As the post Civil War dreams of prosperity withered away for Southern blacks, one former slave lamented,
“We have very dark days here. The rebels boast that the Negroes shall not have as much liberty now as
they had under slavery. If things go on thus, our doom is sealed. God knows it is worse than slavery.”
After General Sherman’s March to the Sea was concluded, he solicited the advice of former slaves on how best to facilitate them in the postwar South. A black preacher advised him to give each free slave “40 acres and a mule.” Acting upon this, Sherman began granting ex-slaves abandoned plantation lands. President Andrew Johnson later nullified this and ordered the lands returned to their former owners. Johnson’s version of Reconstruction was much different than Lincoln’s.
Johnson saw it strictly as a reunification of North and South, not helping ex-slaves get started on a new life.
As time went on it became more and more apparent that there was little opportunity to be found in the South for blacks and that their newfound freedom was mostly illusionary. Since blacks owned no land, did not control government or provide jobs, they wound up working for the very people who once owned them. As sharecroppers, they earned a mere pittance and were essentially nothing more than freed slaves.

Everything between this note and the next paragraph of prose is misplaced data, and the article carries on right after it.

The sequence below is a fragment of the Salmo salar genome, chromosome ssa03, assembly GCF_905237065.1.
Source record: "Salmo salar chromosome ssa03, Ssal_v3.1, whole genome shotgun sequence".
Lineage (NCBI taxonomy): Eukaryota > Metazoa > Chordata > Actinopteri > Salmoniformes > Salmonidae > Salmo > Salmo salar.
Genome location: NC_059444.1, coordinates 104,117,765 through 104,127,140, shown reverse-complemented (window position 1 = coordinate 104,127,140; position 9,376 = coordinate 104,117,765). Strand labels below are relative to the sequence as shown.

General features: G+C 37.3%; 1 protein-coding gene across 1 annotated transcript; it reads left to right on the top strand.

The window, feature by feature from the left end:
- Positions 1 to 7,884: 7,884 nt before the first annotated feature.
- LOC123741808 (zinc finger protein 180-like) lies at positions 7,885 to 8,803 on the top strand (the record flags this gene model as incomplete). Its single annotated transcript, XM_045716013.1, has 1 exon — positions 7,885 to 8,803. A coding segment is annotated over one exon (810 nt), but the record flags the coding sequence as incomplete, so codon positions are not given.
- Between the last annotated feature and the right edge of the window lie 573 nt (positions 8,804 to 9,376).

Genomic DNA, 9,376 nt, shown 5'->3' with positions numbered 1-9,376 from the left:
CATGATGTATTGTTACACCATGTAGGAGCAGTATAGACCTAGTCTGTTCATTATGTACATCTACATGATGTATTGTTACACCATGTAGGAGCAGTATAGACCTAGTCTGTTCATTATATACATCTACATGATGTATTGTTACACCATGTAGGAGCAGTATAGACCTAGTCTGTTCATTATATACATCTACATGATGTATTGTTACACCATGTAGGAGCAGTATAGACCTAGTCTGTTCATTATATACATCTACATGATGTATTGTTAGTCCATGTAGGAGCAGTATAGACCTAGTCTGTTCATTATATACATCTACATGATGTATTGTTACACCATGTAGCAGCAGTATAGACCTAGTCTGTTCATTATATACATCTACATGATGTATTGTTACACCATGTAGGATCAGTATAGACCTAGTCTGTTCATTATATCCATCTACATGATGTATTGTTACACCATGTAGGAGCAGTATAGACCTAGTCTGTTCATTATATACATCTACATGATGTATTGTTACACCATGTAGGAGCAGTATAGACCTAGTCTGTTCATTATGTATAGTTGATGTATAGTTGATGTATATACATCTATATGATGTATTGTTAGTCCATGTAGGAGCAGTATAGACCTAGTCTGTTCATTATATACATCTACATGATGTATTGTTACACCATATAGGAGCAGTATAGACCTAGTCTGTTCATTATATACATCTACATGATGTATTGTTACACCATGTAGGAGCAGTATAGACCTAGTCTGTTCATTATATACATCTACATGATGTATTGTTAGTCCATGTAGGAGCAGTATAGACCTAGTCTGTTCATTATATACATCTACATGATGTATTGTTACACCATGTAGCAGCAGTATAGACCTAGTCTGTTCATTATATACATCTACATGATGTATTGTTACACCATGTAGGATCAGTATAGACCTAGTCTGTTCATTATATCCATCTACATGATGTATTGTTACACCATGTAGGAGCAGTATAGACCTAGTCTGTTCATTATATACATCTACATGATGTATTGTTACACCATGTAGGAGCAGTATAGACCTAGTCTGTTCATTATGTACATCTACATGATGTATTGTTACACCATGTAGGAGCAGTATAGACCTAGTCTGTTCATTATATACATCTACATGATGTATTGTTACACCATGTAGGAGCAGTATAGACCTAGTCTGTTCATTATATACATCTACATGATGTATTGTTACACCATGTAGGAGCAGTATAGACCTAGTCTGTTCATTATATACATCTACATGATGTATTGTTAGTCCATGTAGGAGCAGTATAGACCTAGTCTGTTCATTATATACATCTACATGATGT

Older blacks tended to take it in stride; the agricultural life was all they knew. Young blacks, however, yearned for something better and believed the seeds of opportunity would germinate for them in the North.
Reasons for migrating North
Southern blacks who eventually migrated north during the 1900s wished to leave the misery they experienced in the South behind for good. It was this same misery that brought about the formation of the blues which became the subject of many of their songs. The blues were a combination of dreams unfulfilled, biblical belief, spiritual ebullition and present/past agonies and aspirations. Whether it be prisoners on the chain gang or prisoners to the cotton field, the blues helped express pent-up feelings and vent a multitude of hostile frustrations to help discouraged blacks make it through yet another day.
John Lee Hooker
1917 - 2001
Southern blacks entering Detroit found a city totally unprepared to accommodate them. The most immediate problem, one that would haunt the city indefinitely, was housing. The housing shortage was acute before the Great Migration and would get worse for decades thereafter. Blacks were caught in the cross-hairs of redlining, a practice of bankers and real estate agencies who would draw a red line around areas on the local map where they refused to allow blacks in. This left Black Bottom, an enclave of dilapidated wooden houses that should have been torn down before they fell down. Unable to buy, blacks were forced to rent from slum lords. Because the rent was two or three times higher than normal they were forced to take on boarders to make ends meet, creating terrible overcrowding.